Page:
LA School Safety in the Aftermath of a National Tragedy At a joint news conference today, the Superintendent of LA Unified appeared with Mayor Villaraigosa and the Chief of Police to tell parents about efforts to increase security at LA schools. Chief Charlie Beck announced a combined joint effort with LAUSD Police, promising that officers will be present at least daily at every elementary and middle school. John Deasey, superintendent of the nation's second largest school district, vowed, despite the district's "devastating budget cuts," to augment security . To reduce the number of guns on the street, Mayor Villaraigosa promised an update on the gun buyback program run by the Office of Gang Reduction and Youth Development from May, 2013 to Wednesday, December 26.
Study and Safety at USC Early yesterday morning, after a typical evening of library study, Ying Wu drove Ming Qu to her apartment in the West Adams District a mile from campus. While they were chatting in his double-parked BMW, both were shot. She died in the passenger seat, he on the steps of a building he tried to enter in search of help. The LAPD is searching for a lone attacker, who might have been photographed by surveillance cameras.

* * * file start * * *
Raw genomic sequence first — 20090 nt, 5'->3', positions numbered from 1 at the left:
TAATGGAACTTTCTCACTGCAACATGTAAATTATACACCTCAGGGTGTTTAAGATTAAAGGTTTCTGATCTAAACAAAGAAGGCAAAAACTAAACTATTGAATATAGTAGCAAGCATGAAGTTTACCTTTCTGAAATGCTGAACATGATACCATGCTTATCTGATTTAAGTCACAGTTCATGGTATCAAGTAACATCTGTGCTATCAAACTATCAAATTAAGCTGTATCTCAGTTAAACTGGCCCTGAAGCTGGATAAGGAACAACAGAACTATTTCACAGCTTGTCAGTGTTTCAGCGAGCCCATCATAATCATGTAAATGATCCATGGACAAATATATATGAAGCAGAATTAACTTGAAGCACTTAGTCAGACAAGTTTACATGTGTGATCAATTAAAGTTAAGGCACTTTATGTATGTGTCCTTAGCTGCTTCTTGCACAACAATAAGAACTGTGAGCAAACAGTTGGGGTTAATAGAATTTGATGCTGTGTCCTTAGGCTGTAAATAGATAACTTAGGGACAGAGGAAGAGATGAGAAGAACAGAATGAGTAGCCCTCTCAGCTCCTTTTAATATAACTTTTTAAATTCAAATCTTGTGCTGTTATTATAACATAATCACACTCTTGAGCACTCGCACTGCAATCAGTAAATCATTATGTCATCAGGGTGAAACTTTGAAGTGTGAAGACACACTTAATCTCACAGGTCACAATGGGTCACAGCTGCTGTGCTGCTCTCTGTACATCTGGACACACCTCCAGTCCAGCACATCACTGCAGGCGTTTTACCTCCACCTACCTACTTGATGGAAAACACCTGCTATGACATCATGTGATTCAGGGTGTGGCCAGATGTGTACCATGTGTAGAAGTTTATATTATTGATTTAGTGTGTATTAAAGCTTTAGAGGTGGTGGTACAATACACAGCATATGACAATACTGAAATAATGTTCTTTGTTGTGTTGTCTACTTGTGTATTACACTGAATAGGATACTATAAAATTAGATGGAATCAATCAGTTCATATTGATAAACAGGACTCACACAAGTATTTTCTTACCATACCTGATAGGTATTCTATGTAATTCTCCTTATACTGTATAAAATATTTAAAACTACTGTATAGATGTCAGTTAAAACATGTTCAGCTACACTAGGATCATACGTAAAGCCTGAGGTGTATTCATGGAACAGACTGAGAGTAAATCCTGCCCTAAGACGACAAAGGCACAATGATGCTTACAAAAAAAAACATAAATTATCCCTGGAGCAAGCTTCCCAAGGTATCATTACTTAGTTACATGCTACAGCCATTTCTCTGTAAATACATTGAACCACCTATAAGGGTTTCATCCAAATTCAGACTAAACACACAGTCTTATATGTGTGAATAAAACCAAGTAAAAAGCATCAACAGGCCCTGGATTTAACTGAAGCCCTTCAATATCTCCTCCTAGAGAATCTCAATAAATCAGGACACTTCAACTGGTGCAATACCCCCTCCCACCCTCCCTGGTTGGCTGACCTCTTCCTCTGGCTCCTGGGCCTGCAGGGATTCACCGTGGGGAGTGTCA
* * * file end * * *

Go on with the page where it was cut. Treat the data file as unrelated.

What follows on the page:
What Does the LA Fire Department Have to Hide? The Los Angeles City Fire Chief Brian Cummings admits he issued misleading statistics on whether his department has been responding to emergency calls in time to save lives. Now he's announced that he's limiting public updates on emergency calls, saying he's acting on advice from City Attorney Carmen Trutanich.
Stowaway Slips Past Security, Flies from NY to LA A Nigerian man named Olajide Oluwaseun Noibi got through the TSA checks in New York City, flew Virgin Airlines on an expired boarding pass in someone else's name and arrived in Los Angeles last Friday. He was arrested while trying to fly to Atlanta. Andrew Blankstein is covering the story for the Los Angeles Times .